• @_gl Agreed. Just go look at Franks latest post and see what the "pocket" cam looks like if you want to shoot something good and professional with it. IMO the screen provided does not give you the tools to get exposure right and that's kind of a bummer for the way they marketed the cam. On the other side, good images though! :) So pretty much you're getting a sensor and a processor for $999. That's what it comes down to. Still a pretty good deal once you rig it up. Prob great for car rig stuff!!!

  • @vicharris could you post a link for Franks latest post?

  • The marketing on the BMD site CLEARLY shows you need to add lenses/rigs etc and any real cinematographer knows this already. Does anyone take an Alexa or Epic and just shoot hand held no rig no loupe nothing?....OF flipping course not!

    The only thing BMD did wrong IMHO was #1 mention RAW since it isnt in the product "yet" and #2 call it "pocket" WHY are people taking this literally? OF COURSE YOU NEED A RIG...its a flipping cinema camera!!!

  • You don't need a rig if it's a car cam/arial cam/inconspicuous cam/underwater cam/B cam. If it is someone's A cam then yes a rig of some kind is a must.

  • @No_SuRReNDeR it's amazing that someone needs to actually spell it out like this.

  • To me the point is that stripped down it's the smallest camera with this level of image quality and flexibility you can buy at this price range. You can add to it and it's STILL going to be small. The only real issue is if the camera fits the needs of the user. I was going to get a Pocket but decided instead to try out the Magic Lantern RAW on a 50D. It's been interesting but it's still not a finished product. Only paid $450 for the 50D. I could still eventually add a Pocket since it's so affordable and has some real possible uses where size and being able to shoot without drawing attention is an issue. Still think overall it's a great niche product. The remedies to most complaints are plentiful and in some cases very cheap. Don't see the legitimacy of many of the complaints.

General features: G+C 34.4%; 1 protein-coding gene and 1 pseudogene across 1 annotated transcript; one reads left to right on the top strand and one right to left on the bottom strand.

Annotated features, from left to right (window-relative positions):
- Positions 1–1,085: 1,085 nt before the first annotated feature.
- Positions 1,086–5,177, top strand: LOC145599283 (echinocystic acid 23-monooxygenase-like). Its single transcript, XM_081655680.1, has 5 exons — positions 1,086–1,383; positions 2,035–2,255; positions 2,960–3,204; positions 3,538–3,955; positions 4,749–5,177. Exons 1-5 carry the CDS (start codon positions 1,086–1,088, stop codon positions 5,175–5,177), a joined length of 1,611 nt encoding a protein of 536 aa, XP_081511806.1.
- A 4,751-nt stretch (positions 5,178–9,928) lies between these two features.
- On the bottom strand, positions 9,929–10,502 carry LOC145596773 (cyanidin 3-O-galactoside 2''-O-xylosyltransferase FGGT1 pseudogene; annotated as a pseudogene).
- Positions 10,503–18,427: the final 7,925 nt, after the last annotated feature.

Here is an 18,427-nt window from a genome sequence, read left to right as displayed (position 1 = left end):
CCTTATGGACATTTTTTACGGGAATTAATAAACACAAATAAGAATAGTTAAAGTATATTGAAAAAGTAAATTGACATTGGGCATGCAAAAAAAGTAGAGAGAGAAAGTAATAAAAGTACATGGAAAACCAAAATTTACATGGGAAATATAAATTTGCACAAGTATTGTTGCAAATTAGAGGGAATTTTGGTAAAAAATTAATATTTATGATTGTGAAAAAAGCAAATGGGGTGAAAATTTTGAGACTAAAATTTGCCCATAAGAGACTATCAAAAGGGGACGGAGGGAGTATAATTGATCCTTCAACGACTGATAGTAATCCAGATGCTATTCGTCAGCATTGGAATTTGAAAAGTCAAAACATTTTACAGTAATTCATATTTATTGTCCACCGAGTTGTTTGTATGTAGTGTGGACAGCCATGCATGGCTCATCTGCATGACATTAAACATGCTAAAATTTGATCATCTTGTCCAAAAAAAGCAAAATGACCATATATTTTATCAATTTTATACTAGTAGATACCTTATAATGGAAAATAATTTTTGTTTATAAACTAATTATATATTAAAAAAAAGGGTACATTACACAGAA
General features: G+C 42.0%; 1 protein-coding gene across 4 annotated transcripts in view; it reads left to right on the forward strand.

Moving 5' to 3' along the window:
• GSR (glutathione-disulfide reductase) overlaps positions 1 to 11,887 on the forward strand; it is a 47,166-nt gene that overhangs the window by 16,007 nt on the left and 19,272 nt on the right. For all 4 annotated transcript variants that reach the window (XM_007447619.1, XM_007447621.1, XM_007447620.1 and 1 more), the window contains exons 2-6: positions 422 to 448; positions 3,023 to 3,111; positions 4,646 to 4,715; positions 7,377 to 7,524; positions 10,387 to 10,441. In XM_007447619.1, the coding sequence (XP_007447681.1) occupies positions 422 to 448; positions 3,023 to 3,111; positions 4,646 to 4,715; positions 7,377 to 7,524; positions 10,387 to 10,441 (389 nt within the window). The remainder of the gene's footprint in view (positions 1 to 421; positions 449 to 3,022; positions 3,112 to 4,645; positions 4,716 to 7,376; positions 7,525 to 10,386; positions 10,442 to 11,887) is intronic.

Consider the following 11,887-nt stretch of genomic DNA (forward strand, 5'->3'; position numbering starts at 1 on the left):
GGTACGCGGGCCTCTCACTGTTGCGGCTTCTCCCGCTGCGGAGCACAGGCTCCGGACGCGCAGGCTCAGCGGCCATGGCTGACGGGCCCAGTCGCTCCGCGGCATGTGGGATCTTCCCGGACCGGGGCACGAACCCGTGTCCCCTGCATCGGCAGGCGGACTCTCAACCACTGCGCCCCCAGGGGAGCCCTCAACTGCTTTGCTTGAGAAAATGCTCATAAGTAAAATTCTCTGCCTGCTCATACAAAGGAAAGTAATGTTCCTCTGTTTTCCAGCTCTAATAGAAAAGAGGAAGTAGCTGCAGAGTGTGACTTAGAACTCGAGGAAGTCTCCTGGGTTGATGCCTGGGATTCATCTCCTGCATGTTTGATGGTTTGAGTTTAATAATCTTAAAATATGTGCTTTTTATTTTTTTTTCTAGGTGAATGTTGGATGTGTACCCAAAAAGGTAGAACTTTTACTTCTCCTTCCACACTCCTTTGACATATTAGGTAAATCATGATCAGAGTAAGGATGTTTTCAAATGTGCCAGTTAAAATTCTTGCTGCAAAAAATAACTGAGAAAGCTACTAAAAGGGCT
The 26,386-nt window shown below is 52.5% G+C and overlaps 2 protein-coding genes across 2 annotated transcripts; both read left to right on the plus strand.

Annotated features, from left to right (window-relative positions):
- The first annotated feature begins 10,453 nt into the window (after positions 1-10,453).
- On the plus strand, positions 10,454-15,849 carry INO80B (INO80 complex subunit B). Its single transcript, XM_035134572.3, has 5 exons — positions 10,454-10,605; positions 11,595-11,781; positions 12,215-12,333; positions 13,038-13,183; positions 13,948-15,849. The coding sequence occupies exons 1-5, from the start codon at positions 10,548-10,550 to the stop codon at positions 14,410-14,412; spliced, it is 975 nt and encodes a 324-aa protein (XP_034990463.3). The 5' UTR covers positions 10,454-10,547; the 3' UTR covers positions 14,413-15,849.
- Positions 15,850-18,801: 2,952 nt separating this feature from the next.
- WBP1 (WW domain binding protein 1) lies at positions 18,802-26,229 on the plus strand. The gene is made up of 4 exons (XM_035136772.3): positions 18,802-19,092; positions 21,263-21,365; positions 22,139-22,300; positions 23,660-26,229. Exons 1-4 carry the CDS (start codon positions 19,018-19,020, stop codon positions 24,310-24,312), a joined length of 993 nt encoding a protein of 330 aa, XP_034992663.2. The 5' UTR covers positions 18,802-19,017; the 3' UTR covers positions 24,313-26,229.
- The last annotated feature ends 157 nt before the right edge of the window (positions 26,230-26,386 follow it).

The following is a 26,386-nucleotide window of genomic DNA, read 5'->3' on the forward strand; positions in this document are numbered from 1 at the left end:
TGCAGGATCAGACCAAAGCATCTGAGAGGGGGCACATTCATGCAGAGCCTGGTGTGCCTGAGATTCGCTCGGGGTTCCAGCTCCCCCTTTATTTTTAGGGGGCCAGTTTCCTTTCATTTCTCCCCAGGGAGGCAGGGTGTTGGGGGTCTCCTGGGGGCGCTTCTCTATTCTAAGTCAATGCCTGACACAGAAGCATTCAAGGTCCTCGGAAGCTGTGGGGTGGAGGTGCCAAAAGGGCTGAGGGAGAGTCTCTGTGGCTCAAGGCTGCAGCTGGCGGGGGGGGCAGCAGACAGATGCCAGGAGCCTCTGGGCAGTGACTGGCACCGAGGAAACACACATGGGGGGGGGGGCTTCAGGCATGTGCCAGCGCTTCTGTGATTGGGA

• @Brian2022020 granted... should have specified A cam-

  • @No_SuRReNDeR @BurnetRhoades But you're killing the whole Pocket concept!

    Just kidding. I'm also really tired of "the pocket concept".
    Want small, get this:


  • @No_SuRReNDeR, are you really this desperate to defend BM (or your purchase) at all cost? BM's site has one photo showing it rigged up - every other photo shows it solo + small lens (pancake etc). And did you actually read their pages?

    EDIT: just read their 'Shoot Anywhere' page:

    The whole point was that you could use it literally as a pocket camera. Even JB's first official footage was solo/handheld (and now we know why there was no in-cam sound on those).

    If you want to rig it all up, you're golden. If you wanted to shoot stealth, or capture stuff as you found it (documentary style), it's not gonna happen without extras.

  • As comparison, does the internal screen and focus peaking work well enough on the BMCC that you can use it without needing an HDMI monitor to achieve critical focus?

  • I don't get the flak here. I can clearly see myself using this with just a loupe, the Sennheiser MKE300, an Olly or Voigt 17mm and a vari-ND. Focus peaking and zebras is all I need to nail the shot. Add some extra preformatted cards and a couple of batteries and this is as portable as you can get :)